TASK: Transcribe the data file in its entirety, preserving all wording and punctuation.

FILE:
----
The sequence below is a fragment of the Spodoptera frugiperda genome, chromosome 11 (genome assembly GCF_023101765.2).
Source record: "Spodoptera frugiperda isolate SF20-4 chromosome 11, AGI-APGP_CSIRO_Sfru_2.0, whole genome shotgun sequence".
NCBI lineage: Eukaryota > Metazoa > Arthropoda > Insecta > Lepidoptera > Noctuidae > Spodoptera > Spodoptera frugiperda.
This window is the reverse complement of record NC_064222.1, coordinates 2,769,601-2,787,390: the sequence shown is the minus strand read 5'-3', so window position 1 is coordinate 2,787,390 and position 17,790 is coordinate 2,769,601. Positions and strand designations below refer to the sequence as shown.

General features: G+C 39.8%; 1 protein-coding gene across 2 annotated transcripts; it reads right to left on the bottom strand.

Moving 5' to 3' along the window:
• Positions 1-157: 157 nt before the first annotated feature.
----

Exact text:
The sequence below is a fragment of the Spodoptera frugiperda genome, chromosome 11 (genome assembly GCF_023101765.2).
Source record: "Spodoptera frugiperda isolate SF20-4 chromosome 11, AGI-APGP_CSIRO_Sfru_2.0, whole genome shotgun sequence".
NCBI lineage: Eukaryota > Metazoa > Arthropoda > Insecta > Lepidoptera > Noctuidae > Spodoptera > Spodoptera frugiperda.
This window is the reverse complement of record NC_064222.1, coordinates 2,769,601-2,787,390: the sequence shown is the minus strand read 5'-3', so window position 1 is coordinate 2,787,390 and position 17,790 is coordinate 2,769,601. Positions and strand designations below refer to the sequence as shown.

General features: G+C 39.8%; 1 protein-coding gene across 2 annotated transcripts; it reads right to left on the bottom strand.

Moving 5' to 3' along the window:
• Positions 1-157: 157 nt before the first annotated feature.